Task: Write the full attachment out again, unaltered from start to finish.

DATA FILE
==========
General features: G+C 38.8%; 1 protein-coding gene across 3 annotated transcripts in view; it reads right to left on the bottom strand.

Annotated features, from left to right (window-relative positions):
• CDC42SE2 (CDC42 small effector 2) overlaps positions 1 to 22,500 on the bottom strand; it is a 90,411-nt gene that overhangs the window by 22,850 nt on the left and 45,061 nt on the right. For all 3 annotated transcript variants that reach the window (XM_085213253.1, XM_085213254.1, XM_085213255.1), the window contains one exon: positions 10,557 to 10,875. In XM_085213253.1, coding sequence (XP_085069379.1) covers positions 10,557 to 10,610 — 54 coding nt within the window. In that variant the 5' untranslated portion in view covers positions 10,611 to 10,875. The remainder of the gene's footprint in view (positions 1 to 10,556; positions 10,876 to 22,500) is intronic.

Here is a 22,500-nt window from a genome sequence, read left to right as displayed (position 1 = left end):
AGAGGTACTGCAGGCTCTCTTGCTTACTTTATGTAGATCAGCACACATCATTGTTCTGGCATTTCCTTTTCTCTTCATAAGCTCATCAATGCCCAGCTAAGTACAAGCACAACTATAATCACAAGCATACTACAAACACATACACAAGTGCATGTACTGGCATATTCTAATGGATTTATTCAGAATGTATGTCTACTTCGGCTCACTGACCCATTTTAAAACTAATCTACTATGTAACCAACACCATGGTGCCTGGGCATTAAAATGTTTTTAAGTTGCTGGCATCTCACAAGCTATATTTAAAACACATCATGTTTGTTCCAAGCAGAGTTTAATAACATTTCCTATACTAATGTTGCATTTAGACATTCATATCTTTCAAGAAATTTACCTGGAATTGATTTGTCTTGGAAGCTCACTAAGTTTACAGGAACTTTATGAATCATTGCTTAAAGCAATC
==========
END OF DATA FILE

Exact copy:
General features: G+C 38.8%; 1 protein-coding gene across 3 annotated transcripts in view; it reads right to left on the bottom strand.

Annotated features, from left to right (window-relative positions):
• CDC42SE2 (CDC42 small effector 2) overlaps positions 1 to 22,500 on the bottom strand; it is a 90,411-nt gene that overhangs the window by 22,850 nt on the left and 45,061 nt on the right. For all 3 annotated transcript variants that reach the window (XM_085213253.1, XM_085213254.1, XM_085213255.1), the window contains one exon: positions 10,557 to 10,875. In XM_085213253.1, coding sequence (XP_085069379.1) covers positions 10,557 to 10,610 — 54 coding nt within the window. In that variant the 5' untranslated portion in view covers positions 10,611 to 10,875. The remainder of the gene's footprint in view (positions 1 to 10,556; positions 10,876 to 22,500) is intronic.

Here is a 22,500-nt window from a genome sequence, read left to right as displayed (position 1 = left end):
AGAGGTACTGCAGGCTCTCTTGCTTACTTTATGTAGATCAGCACACATCATTGTTCTGGCATTTCCTTTTCTCTTCATAAGCTCATCAATGCCCAGCTAAGTACAAGCACAACTATAATCACAAGCATACTACAAACACATACACAAGTGCATGTACTGGCATATTCTAATGGATTTATTCAGAATGTATGTCTACTTCGGCTCACTGACCCATTTTAAAACTAATCTACTATGTAACCAACACCATGGTGCCTGGGCATTAAAATGTTTTTAAGTTGCTGGCATCTCACAAGCTATATTTAAAACACATCATGTTTGTTCCAAGCAGAGTTTAATAACATTTCCTATACTAATGTTGCATTTAGACATTCATATCTTTCAAGAAATTTACCTGGAATTGATTTGTCTTGGAAGCTCACTAAGTTTACAGGAACTTTATGAATCATTGCTTAAAGCAATC